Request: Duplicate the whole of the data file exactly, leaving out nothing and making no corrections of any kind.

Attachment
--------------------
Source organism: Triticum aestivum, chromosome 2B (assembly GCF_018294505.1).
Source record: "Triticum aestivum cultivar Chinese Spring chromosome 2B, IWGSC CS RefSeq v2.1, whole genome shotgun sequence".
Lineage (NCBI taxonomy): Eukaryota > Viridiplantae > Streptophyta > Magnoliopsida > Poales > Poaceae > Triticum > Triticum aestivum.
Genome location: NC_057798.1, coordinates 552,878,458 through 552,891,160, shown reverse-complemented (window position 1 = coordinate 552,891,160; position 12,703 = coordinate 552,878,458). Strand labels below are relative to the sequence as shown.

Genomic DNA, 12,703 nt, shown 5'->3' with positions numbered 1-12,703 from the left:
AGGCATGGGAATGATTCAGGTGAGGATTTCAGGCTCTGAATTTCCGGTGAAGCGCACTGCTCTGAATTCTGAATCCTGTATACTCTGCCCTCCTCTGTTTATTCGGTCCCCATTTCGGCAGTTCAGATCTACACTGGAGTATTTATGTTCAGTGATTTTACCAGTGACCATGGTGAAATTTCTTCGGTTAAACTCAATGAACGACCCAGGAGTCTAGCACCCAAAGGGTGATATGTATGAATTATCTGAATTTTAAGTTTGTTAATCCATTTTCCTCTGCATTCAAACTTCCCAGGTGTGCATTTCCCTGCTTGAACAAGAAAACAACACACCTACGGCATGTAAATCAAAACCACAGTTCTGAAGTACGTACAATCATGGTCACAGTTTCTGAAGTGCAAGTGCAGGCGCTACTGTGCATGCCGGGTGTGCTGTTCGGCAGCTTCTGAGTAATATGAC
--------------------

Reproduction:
Source organism: Triticum aestivum, chromosome 2B (assembly GCF_018294505.1).
Source record: "Triticum aestivum cultivar Chinese Spring chromosome 2B, IWGSC CS RefSeq v2.1, whole genome shotgun sequence".
Lineage (NCBI taxonomy): Eukaryota > Viridiplantae > Streptophyta > Magnoliopsida > Poales > Poaceae > Triticum > Triticum aestivum.
Genome location: NC_057798.1, coordinates 552,878,458 through 552,891,160, shown reverse-complemented (window position 1 = coordinate 552,891,160; position 12,703 = coordinate 552,878,458). Strand labels below are relative to the sequence as shown.

Genomic DNA, 12,703 nt, shown 5'->3' with positions numbered 1-12,703 from the left:
AGGCATGGGAATGATTCAGGTGAGGATTTCAGGCTCTGAATTTCCGGTGAAGCGCACTGCTCTGAATTCTGAATCCTGTATACTCTGCCCTCCTCTGTTTATTCGGTCCCCATTTCGGCAGTTCAGATCTACACTGGAGTATTTATGTTCAGTGATTTTACCAGTGACCATGGTGAAATTTCTTCGGTTAAACTCAATGAACGACCCAGGAGTCTAGCACCCAAAGGGTGATATGTATGAATTATCTGAATTTTAAGTTTGTTAATCCATTTTCCTCTGCATTCAAACTTCCCAGGTGTGCATTTCCCTGCTTGAACAAGAAAACAACACACCTACGGCATGTAAATCAAAACCACAGTTCTGAAGTACGTACAATCATGGTCACAGTTTCTGAAGTGCAAGTGCAGGCGCTACTGTGCATGCCGGGTGTGCTGTTCGGCAGCTTCTGAGTAATATGAC